Tuesday, July 16, 2024


Behind the Numbers

by Richard Rutigliano, PriMedia, Inc.


Today’s energy marketers have a wealth of valuable data at their fingertips. The question is how does one parse all that info, and what to do with it afterward…

You’ve probably heard the old axiom, “There are three kinds of lies: lies, damned lies, and statistics.” Samuel Clemens (better known by the pen name Mark Twain) gets almost all of the credit for popularizing this saying. What most people don’t realize is that Clemens attributed the quote to British Prime Minister Benjamin Disraeli, perhaps one of the most influential figures in the history of Western governance.

What even fewer people realize is that there is no known record of Disraeli ever uttering or writing the phrase. In fact, it didn’t even appear in print until at least a decade after his death. So, what we have here with “lies, damned lies, and statistics” is a case of the general population misattributing a quote to a famous author who was himself misattributing the quote. Oh, what a tangled web…

Speaking of webs, in today’s information age, access to little factoids like the above is more open and widespread than ever. The same could be said for consumer data, which is so widely available that an entire industry, known as Big Data, has sprung up around it. Unfortunately, misinformation, disinformation, and, to use the latest buzz phrase, fake news, are just as ubiquitous.

If the challenge for consumers is to read between the lines, then the challenge for companies is to look behind the numbers. It’s not enough to simply collect customer data and run it through an algorithm in order to make important business decisions. You also need to know what the data represent on a micro and macro level, and more importantly, what you can and should do with all that information.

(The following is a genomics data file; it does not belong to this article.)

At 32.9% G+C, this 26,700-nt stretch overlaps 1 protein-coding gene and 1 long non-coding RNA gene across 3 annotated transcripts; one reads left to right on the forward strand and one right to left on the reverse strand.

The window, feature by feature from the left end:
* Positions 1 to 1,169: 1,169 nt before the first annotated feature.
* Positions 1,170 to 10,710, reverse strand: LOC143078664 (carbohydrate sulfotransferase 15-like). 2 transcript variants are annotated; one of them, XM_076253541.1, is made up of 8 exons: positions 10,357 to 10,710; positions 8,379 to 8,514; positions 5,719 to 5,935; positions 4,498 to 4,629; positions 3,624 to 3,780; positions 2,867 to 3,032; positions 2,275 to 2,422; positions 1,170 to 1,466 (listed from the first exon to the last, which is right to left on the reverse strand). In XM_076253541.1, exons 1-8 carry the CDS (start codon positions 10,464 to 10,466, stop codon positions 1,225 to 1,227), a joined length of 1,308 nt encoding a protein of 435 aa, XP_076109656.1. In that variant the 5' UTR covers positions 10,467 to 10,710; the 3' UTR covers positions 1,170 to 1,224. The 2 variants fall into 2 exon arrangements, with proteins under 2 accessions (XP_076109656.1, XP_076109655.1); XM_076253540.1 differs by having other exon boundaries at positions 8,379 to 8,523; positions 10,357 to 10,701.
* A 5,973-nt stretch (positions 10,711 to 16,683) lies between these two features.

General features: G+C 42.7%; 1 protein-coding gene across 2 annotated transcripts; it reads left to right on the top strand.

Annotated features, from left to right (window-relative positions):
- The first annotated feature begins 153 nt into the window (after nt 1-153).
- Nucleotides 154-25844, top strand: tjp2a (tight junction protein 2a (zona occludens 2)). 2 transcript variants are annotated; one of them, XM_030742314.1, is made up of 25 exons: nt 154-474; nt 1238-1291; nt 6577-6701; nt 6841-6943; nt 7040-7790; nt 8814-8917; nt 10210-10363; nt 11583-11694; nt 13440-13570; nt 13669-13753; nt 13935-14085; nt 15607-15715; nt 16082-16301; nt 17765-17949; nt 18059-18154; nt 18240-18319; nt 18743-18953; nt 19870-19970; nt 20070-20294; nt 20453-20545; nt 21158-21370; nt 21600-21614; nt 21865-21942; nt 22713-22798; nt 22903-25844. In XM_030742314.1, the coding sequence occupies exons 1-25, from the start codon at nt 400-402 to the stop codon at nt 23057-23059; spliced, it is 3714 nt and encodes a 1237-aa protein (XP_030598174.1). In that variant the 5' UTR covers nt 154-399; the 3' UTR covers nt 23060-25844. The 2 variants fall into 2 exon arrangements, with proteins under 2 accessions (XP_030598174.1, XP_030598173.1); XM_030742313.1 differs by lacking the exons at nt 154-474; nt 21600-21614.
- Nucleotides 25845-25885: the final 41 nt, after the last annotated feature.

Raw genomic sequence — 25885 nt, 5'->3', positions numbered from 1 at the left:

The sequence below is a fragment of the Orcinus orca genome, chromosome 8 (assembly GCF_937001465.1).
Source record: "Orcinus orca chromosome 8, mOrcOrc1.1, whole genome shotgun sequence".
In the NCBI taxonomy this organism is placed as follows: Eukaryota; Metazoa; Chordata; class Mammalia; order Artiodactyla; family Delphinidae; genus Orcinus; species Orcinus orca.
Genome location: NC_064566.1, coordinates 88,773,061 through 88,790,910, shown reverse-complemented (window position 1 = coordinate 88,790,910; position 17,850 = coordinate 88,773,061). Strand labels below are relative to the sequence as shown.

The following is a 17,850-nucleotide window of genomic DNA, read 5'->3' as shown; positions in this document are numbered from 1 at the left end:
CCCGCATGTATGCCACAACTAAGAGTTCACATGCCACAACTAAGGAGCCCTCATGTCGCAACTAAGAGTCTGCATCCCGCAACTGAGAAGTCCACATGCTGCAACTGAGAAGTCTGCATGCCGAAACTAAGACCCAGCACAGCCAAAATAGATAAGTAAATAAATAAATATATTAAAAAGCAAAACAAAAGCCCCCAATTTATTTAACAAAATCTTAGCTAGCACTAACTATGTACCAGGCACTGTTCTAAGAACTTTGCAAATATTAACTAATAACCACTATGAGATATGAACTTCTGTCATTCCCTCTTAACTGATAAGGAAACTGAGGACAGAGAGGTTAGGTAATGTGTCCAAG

Where Does Data Come From?
In the old days, before the internet age and long before the rise of Big Data, a typical heating oil or propane dealer’s customer data would’ve been stored in two places: in “the books,” which were any accounting documents your business kept on file, whether neatly organized in a well-managed ledger or strewn about a backroom maze of overstuffed file cabinets; and in the memories (or, if you ran a tighter ship, the notes) of the employees who serviced those customer accounts.

The first of those data sets would’ve likely included important figures like gallons delivered, budget payments and enrollment dates. The second set could’ve included some numbers too, like family size and last date of service, but it also could’ve included abstract information about the account, like “Mr. Jones is a Mets fan.” (While this article will focus primarily on quantifiable data, it’s important to never lose sight of those real-life qualities that define your customers and your company, because in a sense, that is what’s truly “behind the numbers.”)

Today, data is collected very differently, not only in that it’s entered into a computer program at the customer’s point of enrollment, but also in that it’s often the customers who physically key in the data themselves. Today’s customers demand self-service. As facilitators of your customers’ needs, it’s critical when offering those self-service options that you strike the right balance between comprehensive and convenient. When you sign up a new customer, you want to collect as much useful data as possible, but you don’t want to overwhelm, confuse or otherwise turn away that customer.

PriMedia’s inVue Customer Account Management tool walks new customers through a step-by-step enrollment process, collecting all the data you need without putting any unnecessary obstacles in the way. Contact information, delivery location, tank and fill pipe locations, billing information, and employer and credit information are safely secured in the system.